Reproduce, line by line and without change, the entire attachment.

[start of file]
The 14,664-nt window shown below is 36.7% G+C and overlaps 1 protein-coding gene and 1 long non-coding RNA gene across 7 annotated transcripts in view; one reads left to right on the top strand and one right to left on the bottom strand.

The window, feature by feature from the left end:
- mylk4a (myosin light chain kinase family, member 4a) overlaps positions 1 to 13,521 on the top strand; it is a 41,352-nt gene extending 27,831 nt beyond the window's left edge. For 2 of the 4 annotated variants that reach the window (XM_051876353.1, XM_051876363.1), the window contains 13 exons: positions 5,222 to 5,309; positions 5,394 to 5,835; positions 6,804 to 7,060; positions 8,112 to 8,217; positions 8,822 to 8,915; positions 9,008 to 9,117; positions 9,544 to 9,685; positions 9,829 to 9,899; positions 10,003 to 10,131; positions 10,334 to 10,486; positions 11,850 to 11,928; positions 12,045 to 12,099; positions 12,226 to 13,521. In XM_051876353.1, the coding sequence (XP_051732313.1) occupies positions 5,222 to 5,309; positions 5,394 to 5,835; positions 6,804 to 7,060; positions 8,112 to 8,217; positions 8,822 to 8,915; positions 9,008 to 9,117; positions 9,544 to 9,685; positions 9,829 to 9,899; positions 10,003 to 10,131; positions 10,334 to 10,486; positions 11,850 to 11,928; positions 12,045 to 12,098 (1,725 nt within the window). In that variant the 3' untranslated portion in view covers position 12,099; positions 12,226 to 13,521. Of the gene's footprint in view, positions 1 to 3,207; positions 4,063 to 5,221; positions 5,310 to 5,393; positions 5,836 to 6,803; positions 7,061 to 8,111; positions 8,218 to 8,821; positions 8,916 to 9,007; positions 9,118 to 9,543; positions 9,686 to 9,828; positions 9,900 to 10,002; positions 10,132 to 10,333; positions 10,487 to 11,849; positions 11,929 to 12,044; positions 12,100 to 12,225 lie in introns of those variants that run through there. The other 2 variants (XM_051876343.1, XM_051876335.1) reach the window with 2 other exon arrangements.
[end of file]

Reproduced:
The 14,664-nt window shown below is 36.7% G+C and overlaps 1 protein-coding gene and 1 long non-coding RNA gene across 7 annotated transcripts in view; one reads left to right on the top strand and one right to left on the bottom strand.

The window, feature by feature from the left end:
- mylk4a (myosin light chain kinase family, member 4a) overlaps positions 1 to 13,521 on the top strand; it is a 41,352-nt gene extending 27,831 nt beyond the window's left edge. For 2 of the 4 annotated variants that reach the window (XM_051876353.1, XM_051876363.1), the window contains 13 exons: positions 5,222 to 5,309; positions 5,394 to 5,835; positions 6,804 to 7,060; positions 8,112 to 8,217; positions 8,822 to 8,915; positions 9,008 to 9,117; positions 9,544 to 9,685; positions 9,829 to 9,899; positions 10,003 to 10,131; positions 10,334 to 10,486; positions 11,850 to 11,928; positions 12,045 to 12,099; positions 12,226 to 13,521. In XM_051876353.1, the coding sequence (XP_051732313.1) occupies positions 5,222 to 5,309; positions 5,394 to 5,835; positions 6,804 to 7,060; positions 8,112 to 8,217; positions 8,822 to 8,915; positions 9,008 to 9,117; positions 9,544 to 9,685; positions 9,829 to 9,899; positions 10,003 to 10,131; positions 10,334 to 10,486; positions 11,850 to 11,928; positions 12,045 to 12,098 (1,725 nt within the window). In that variant the 3' untranslated portion in view covers position 12,099; positions 12,226 to 13,521. Of the gene's footprint in view, positions 1 to 3,207; positions 4,063 to 5,221; positions 5,310 to 5,393; positions 5,836 to 6,803; positions 7,061 to 8,111; positions 8,218 to 8,821; positions 8,916 to 9,007; positions 9,118 to 9,543; positions 9,686 to 9,828; positions 9,900 to 10,002; positions 10,132 to 10,333; positions 10,487 to 11,849; positions 11,929 to 12,044; positions 12,100 to 12,225 lie in introns of those variants that run through there. The other 2 variants (XM_051876343.1, XM_051876335.1) reach the window with 2 other exon arrangements.